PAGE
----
Although accounting for only 5.1% of office projects under construction at the end of Q1, as shown in our office pipeline market report, the R&D office sector has experienced a significant upswing in recent years. With completions between 2019 and 2023 showing a consistent increase, this year’s deliveries are expected to be 164% higher compared to pre-pandemic times. 

Creative Office 

Creative office space, defined by an open layout, reshapes the traditional office environment. These spaces embrace the concept of moving away from conventional private offices and cubicles in favor of open areas with low-walled workspaces or desks. 

Office construction pipeline data from our market study shows that a total of 3.7 million square feet of creative offices are expected to come online in 2024, 65% below 2019 figures. This trend reflects a change in workplace design and tenant preferences, potentially pointing toward a temporary shift away from the open space concept, a trend impacted significantly by the COVID-19 pandemic. 

Office Buildings Classes 

Office buildings are also categorized into different classes primarily based on quality factors like year built, current condition and amenities.  

Class A 

Class A office buildings are high-quality assets with premium amenities that are either new developments or have undergone significant improvements in recent years. They’re situated in prime locations with great accessibility, such as Central Business Districts (CBDs). A subset of this category are the Class A+ office buildings, elite structures with amenities that exceed the high standards of typical Class A buildings.  

Even though office utilization has overall declined in recent years, the flight-to-quality trend persists — favoring Class A office buildings — as companies seek to provide attractive workspaces that compete with remote working options.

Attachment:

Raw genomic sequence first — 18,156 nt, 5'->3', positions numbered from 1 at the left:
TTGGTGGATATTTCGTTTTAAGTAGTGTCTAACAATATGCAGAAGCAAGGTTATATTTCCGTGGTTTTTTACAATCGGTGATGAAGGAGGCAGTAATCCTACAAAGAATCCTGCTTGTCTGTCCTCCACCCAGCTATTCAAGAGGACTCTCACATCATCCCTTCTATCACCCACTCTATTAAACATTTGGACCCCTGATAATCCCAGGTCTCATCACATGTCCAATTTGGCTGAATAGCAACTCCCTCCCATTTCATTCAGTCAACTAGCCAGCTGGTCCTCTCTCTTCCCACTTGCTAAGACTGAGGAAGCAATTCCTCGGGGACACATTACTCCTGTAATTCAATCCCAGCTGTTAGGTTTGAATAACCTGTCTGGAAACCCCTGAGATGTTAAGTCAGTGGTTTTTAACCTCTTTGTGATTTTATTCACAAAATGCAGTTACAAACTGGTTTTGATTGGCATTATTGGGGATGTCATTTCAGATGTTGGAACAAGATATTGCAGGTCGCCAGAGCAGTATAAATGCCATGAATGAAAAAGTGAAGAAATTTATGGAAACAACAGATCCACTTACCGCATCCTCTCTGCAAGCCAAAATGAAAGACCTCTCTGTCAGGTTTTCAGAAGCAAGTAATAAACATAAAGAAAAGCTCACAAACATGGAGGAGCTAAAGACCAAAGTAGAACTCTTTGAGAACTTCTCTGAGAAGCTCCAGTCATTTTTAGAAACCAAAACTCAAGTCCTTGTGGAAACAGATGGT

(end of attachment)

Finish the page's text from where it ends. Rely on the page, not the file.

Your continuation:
Class A and A+ office properties are known for their superior amenities, commanding rental rates significantly above the market average. However, the shift in the office market from CBDs and urban spaces to suburban areas has led to many Class A and A+ buildings in downtown areas struggling to improve office utilization. As of April, average U.S. listing rates for Class A and A+ properties were $44.76 per square foot, marking a 4.5% decrease year-over-year, while the national office vacancy was 19.3%, according to CommercialEdge data. 

The Evolution of Listing Rates by Office Building Class

Class B 

Class B office properties typically feature older but well-maintained and functional buildings located in desirable areas. These buildings compensate through their reasonable pricing and potential for upgrades to Class A standards.  

Despite concerns that the flight-to-quality trend might pose a risk to Class B office properties, these have seen a slight increase in rental rates over the past year. Average U.S. listing rates for Class B office properties rose by 0.8% year-over-year, reaching $30.49 per square foot in April, with an average vacancy rate of 18.9%, recent CommercialEdge data shows. The move toward suburban areas may contribute to the improved performance. 

At the same time, Class B office buildings can represent valuable investment opportunities, as with the right enhancements, they can be elevated to Class A status, boosting their value and rental income. These types of assets could potentially be considered for office-to-residential conversions in order to repurpose their space to align with current market demands. 

Class C 

Class C office properties are the go-to for tenants seeking affordable, primary office space. Usually over 20 years old and offering minimal amenities, these buildings are located farther from prime areas and command rental rates below market average.  

Based on our property and listing metrics, Class C office buildings have seen a 2.3% increase in average listing rates year-over-year, at $23.32 per square foot as of April 2024, with a vacancy rate of 11.5%. These properties present promising opportunities for redevelopment, potentially resulting in significant returns after refurbishment. 


The CRE landscape is constantly evolving and adapting, with significant changes in demand across various types of office buildings. Understanding the differences between each and their unique opportunities is essential for making well-informed investment and leasing decisions. 

Streamline your research with CommercialEdge Research, an extensive CRE database with over 13 million property records covering all asset types. Our platform allows CRE professionals to easily search for office properties by use type and building class. Get instant access with flexible monthly or yearly subscription plans.

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    Timea is an experienced writer focusing on commercial real estate market trends, tech innovations and industry updates in the U.S. With a solid background in content writing and an academic foundation in Journalism and Advertising, Timea has a keen eye for industry nuances, providing valuable insights. Reach her via email.